NASHVILLE — A knitting shop in Tennessee is asking those who want yarn for any project relating to the recent “women’s movement” to go elsewhere.

In a Facebook post Tuesday, The Joy of Knitting asks that “if you want yarn for any project for the women’s movement that you please shop for yarn elsewhere,” and said the “vulgarity, vile and evilness of this movement is absolutely despicable.”

On Saturday, more than 2 million people across the country and around world marched in solidarity with the Women’s March on Washington in support of social justice issues.

What began as a Facebook post by a Hawaii grandmother the day after Hillary Clinton’s loss in November’s election blossomed into a massive protest uniting people of all ages, races and religions who crowded downtown Washington. They called for a “revolution” as a bulwark against the new administration and the Republican-led Congress they fear will roll back reproductive, civil and human rights.

The Facebook post, signed by the Franklin, Tenn., shop’s owner, Elizabeth Poe, had more than 2,100 shares and more than 2,000 comments by Wednesday morning.

Some responses on Facebook offered support, while many did not agree with the post and went as far as to call for a boycott.

Many marchers from Saturday wore pink knitted hats as part of the movement.

“You are an example of a strong woman with strong beliefs voicing a strong opinion and I applaud you for it,” one comment posted by Facebook user Kristy Hoevener Hall read.

Holly McCall, a former Democratic candidate for a state House seat in Williamson County, Tenn., also commented on the post.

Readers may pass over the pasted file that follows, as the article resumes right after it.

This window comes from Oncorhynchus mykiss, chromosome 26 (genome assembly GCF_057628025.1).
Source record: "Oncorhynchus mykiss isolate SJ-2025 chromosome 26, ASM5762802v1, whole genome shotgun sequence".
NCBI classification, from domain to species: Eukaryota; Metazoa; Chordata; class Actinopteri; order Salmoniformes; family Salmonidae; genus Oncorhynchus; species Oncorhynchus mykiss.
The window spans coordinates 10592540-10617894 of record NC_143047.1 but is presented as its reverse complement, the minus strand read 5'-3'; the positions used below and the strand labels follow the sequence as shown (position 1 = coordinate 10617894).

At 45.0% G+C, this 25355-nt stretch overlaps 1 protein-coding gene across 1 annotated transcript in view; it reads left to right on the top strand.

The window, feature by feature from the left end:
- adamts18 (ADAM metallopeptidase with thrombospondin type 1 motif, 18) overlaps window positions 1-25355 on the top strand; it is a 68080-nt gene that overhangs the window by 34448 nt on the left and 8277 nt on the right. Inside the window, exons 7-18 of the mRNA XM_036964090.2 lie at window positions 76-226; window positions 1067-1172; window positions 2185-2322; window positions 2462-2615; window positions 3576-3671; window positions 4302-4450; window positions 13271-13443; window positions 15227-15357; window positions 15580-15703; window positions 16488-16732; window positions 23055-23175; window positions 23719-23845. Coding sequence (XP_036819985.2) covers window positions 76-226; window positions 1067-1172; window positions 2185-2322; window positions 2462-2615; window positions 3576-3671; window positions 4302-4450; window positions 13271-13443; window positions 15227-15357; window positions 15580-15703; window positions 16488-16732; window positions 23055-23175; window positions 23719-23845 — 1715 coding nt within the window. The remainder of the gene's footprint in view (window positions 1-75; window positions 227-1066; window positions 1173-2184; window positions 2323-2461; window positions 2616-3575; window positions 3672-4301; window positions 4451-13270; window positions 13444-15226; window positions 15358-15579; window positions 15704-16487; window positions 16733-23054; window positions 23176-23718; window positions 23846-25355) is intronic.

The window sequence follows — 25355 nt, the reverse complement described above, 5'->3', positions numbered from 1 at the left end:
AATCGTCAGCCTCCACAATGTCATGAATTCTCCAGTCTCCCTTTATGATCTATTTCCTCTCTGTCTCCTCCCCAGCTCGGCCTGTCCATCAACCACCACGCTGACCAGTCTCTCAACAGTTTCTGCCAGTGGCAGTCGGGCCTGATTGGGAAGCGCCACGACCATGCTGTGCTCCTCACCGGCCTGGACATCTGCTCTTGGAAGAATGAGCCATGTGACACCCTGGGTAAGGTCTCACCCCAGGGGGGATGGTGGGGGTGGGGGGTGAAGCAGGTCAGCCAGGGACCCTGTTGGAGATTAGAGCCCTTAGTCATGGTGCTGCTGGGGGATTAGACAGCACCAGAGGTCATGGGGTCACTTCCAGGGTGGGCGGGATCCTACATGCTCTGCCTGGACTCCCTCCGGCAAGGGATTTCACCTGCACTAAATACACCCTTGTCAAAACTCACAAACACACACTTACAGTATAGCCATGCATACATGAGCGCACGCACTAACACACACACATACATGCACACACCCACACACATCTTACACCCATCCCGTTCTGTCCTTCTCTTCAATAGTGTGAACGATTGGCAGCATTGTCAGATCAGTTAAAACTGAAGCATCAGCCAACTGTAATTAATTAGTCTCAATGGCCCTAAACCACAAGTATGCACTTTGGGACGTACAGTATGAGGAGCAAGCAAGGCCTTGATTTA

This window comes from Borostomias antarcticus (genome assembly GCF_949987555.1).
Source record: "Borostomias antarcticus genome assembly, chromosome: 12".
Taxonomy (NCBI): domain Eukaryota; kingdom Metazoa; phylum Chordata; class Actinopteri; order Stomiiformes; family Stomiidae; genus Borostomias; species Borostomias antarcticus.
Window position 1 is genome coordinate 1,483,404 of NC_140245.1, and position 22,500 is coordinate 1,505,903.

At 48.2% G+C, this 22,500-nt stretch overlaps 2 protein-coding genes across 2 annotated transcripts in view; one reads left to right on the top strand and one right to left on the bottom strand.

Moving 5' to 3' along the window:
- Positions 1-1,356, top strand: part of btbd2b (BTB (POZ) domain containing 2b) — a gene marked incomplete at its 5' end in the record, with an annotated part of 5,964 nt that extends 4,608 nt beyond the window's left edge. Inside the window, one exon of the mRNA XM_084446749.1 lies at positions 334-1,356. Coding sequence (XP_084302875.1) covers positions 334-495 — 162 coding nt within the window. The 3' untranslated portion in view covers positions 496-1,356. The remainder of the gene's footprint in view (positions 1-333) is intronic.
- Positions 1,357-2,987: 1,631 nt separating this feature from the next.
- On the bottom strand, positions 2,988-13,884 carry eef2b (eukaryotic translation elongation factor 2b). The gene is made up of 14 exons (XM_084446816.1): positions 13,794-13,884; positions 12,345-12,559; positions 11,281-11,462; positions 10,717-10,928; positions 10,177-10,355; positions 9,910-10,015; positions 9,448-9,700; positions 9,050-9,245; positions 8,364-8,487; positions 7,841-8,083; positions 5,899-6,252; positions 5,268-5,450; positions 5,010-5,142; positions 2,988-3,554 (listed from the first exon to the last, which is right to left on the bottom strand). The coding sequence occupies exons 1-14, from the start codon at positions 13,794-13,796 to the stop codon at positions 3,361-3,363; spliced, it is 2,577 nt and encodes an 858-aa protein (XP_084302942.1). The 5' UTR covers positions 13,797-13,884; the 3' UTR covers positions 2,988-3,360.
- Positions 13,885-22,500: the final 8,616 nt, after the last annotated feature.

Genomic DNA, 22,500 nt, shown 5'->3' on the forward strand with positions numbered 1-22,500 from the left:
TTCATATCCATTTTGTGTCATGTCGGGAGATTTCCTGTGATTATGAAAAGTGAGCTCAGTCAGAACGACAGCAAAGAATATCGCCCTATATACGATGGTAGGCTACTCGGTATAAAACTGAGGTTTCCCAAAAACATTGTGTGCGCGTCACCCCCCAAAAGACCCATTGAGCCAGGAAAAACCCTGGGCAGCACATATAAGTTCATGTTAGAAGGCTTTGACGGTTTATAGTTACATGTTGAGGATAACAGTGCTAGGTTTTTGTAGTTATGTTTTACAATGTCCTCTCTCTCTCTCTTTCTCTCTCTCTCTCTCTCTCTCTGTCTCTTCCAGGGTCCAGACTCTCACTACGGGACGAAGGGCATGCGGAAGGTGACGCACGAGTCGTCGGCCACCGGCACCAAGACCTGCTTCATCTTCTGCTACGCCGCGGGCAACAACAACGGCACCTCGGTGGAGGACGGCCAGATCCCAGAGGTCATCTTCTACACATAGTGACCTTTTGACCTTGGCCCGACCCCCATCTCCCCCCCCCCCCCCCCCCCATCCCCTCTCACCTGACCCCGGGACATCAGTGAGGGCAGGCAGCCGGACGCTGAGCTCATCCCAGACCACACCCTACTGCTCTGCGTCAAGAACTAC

“Franklin native here. Resident still. Knitter,” McCall wrote. “I’ll spread the word buyers must agree with your narrow judgments.”

On Yelp, the response was much of the same from users. Prior to Tuesday, the shop’s last review came in 2013. There were more than three pages of other reviews by Wednesday that cited the post as reasons to shop elsewhere.

In her shop Wednesday, Poe said her phone has been ringing nonstop since Tuesday and she has received “more positive private messages” than were on her Facebook post.

“This is starting to undermine their efforts,” Poe said about the movement. “The topless women? I think if you want to get your point across you need to do it the right way and I just think that walking around dressed as a vulva is gross. Hatred is not acceptable speech.”

Despite the negative response Poe has received on social media, she said she doesn’t plan to take down the post.

“I’m pro-rights, but I have to draw the line with the trajectory this movement has taken,” Poe said. “They’re alienating their supporters. I’m not going to stop (supporting women) but I’m not going to condone that.”

Contributing: Heidi M. Przybyla and Fredreka Schouten, USA TODAY. Follow Ray Howze on Twitter @rayhowze1

Read or Share this story: